Even after 20 years, allegations and recriminations keep families and the pharmaceutical companies tangled in court over the distribution and sale of Factor VIII. And the families have lost all of those cases that have gone to trial. We may never know for certain whether or not the Factor VIII-related deaths could have been prevented.

Questioning the Safety of the Blood SupplyTwo decades of vital questions about the safety of the blood supply remain unanswered. Were most hemophiliacs infected even before HIV was discovered? Were male homosexuals and other individuals at high risk of carrying HIV screened early enough from the donor pool to protect hemophiliacs? Should hemophiliacs have been urged to use slower, thus riskier, clotting treatments as soon as government researchers began to suspect Factor VIII was a likely source of HIV infection? If drug companies knew about the risks, why didn’t they put warning labels on Factor VIII? And why was non-heat-treated Factor VIII sold abroad even after it was found the heating process greatly reduced the risk of contamination?

Nightline producers have interviewed infected hemophiliacs and their families, attorneys for hemophiliacs, industry spokesmen and epidemiologists in an attempt to answer these questions. The FDA declined to comment. The four U.S. manufacturers of Factor VIII refused repeated requests from Nightline to address this question on camera, although an off-camera background briefing was provided.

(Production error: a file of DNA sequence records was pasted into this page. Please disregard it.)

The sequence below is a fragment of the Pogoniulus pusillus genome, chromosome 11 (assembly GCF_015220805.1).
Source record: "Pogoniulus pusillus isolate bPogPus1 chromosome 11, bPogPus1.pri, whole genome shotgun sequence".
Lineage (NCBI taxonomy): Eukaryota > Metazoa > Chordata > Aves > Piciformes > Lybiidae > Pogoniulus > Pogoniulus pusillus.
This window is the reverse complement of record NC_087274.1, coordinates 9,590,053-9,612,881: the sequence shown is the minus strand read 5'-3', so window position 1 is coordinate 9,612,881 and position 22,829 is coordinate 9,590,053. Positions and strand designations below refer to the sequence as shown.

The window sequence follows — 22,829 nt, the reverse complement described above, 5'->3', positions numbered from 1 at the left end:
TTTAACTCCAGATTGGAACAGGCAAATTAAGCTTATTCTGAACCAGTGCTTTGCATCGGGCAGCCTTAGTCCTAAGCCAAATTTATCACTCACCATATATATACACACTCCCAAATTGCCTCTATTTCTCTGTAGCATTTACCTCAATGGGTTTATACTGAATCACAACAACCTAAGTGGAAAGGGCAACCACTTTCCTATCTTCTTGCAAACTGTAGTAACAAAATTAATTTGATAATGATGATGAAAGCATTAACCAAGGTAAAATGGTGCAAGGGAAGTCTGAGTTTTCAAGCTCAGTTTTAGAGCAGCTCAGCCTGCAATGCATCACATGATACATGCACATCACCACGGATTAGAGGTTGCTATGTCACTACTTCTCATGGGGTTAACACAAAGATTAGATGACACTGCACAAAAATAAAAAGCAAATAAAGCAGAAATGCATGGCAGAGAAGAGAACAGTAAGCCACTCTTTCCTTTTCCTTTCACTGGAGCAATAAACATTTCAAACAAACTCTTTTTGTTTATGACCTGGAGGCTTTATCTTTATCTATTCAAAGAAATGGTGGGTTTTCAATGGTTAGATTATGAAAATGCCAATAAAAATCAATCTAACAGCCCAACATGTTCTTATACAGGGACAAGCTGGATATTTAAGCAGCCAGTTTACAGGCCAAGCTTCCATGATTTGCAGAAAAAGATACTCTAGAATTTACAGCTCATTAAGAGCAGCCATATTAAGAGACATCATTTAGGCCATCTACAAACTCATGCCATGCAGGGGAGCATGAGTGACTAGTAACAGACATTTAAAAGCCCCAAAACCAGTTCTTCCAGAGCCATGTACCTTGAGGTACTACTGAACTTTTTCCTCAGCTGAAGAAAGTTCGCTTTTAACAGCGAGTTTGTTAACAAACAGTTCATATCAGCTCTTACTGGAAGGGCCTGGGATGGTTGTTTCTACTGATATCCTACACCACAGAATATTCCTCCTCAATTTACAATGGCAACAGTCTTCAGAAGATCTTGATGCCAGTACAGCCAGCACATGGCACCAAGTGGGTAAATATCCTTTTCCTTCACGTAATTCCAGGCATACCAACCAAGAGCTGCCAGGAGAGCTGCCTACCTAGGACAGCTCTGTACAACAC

Can this type of tragedy happen again? Could the commercialization of new drugs and treatments overshadow crucial public-health concerns in the future?

Thomas Drees, former president of Alpha Therapeutic, says such concerns are valid: “This will happen again,” he told Nightline. Drees claims that the plasma industry will continue to fight against testing for emerging blood-born diseases.

Always a RiskHemophiliacs who rely on plasma-derived clotting factors are assured by organizations like the Plasma Protein Therapeutics Association that the plasma industry now takes precautions to ensure that HIV and other blood-borne infections will be detected and removed from their products. As the primary advocate for the leading producers of plasma-based and recombinant biological therapeutics, the PPTA and its members have developed sensitive screening tests that can potentially detect some viruses even before a donor displays symptoms or develops antibodies.

To date, there are high levels of regulatory oversight on blood products including a recent suit filed by the FDA against the American Red Cross. The FDA charges the nation’s largest blood supplier with not properly ensuring the safety of its blood through sloppy processing and storage which puts the public at risk.

But in spite of FDA enforced regulations and new forms of testing, Dr. Michael Busch of the University of California at San Francisco says that “of the nation’s 12 million units of donated blood, about 10 units of HIV-infected blood go undetected each year.” This figure may seem insignificant when compared with the blood crises of the 1980s, they represent about two or three new HIV-infections annually among factor-dependent hemophiliacs.

Dr. Don Francis, who worked for the CDC during the height of the AIDS epidemic in the 1980s, says such risk cannot be completely eliminated from any product or treatment, however.

“We do have to be prepared for new things in the future,” says Francis. “And some of these things may be slow-moving things.” One of our best hopes for the future, he claims, is that companies will better evaluate risk vs. predicted benefit.